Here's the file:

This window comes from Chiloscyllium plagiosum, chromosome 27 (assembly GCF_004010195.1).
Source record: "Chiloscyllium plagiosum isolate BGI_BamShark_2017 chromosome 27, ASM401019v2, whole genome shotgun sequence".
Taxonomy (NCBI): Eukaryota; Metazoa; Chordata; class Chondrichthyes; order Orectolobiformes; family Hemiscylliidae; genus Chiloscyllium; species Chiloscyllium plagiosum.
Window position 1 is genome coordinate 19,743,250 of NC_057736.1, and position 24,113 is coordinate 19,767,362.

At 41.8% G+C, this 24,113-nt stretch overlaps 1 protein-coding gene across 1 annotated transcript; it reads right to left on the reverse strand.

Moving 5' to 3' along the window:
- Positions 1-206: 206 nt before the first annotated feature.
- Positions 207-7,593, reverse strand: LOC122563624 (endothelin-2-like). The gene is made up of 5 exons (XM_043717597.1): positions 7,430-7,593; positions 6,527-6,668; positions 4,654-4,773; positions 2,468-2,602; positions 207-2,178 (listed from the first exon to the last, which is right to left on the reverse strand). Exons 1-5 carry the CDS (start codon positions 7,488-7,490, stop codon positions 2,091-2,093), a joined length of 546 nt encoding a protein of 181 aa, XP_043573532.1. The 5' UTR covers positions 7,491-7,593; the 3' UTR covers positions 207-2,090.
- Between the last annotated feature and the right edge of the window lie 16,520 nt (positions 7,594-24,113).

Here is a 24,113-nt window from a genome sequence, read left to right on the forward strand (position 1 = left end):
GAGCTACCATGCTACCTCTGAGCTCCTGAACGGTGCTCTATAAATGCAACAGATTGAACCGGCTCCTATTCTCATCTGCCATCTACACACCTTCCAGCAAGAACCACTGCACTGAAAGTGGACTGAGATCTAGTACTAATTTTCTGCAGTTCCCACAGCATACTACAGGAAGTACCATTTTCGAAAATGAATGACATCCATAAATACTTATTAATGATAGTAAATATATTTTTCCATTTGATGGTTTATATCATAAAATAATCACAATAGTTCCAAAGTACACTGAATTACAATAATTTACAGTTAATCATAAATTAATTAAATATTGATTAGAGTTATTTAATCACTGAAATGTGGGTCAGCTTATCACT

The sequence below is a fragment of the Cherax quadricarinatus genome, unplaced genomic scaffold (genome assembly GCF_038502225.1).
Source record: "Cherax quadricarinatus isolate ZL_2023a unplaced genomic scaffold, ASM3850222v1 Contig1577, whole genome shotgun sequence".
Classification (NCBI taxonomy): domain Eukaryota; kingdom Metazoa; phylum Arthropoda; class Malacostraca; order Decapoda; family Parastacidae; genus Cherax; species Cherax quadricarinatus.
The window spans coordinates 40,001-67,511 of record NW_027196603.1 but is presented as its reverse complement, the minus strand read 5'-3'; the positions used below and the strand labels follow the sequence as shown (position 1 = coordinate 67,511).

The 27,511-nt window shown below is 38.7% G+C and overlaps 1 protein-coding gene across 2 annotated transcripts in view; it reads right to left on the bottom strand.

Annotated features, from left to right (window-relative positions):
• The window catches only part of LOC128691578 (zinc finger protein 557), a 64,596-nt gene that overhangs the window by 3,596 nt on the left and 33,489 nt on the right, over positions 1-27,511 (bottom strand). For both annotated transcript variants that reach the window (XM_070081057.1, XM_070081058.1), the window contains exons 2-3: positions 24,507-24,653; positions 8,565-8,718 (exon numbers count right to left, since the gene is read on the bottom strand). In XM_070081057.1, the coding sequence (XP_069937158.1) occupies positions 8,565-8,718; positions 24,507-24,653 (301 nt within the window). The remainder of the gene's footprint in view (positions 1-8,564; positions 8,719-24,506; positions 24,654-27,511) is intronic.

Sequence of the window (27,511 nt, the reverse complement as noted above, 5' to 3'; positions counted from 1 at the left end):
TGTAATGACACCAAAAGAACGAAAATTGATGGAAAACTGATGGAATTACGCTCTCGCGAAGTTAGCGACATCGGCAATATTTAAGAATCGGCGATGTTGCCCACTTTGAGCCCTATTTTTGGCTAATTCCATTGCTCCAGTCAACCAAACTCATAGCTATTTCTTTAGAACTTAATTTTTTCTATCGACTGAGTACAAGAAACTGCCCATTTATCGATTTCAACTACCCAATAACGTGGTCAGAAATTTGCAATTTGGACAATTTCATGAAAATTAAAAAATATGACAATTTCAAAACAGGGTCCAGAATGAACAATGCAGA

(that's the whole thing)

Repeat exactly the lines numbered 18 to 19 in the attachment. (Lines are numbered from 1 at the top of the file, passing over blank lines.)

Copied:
• The window catches only part of LOC128691578 (zinc finger protein 557), a 64,596-nt gene that overhangs the window by 3,596 nt on the left and 33,489 nt on the right, over positions 1-27,511 (bottom strand). For both annotated transcript variants that reach the window (XM_070081057.1, XM_070081058.1), the window contains exons 2-3: positions 24,507-24,653; positions 8,565-8,718 (exon numbers count right to left, since the gene is read on the bottom strand). In XM_070081057.1, the coding sequence (XP_069937158.1) occupies positions 8,565-8,718; positions 24,507-24,653 (301 nt within the window). The remainder of the gene's footprint in view (positions 1-8,564; positions 8,719-24,506; positions 24,654-27,511) is intronic.

Sequence of the window (27,511 nt, the reverse complement as noted above, 5' to 3'; positions counted from 1 at the left end):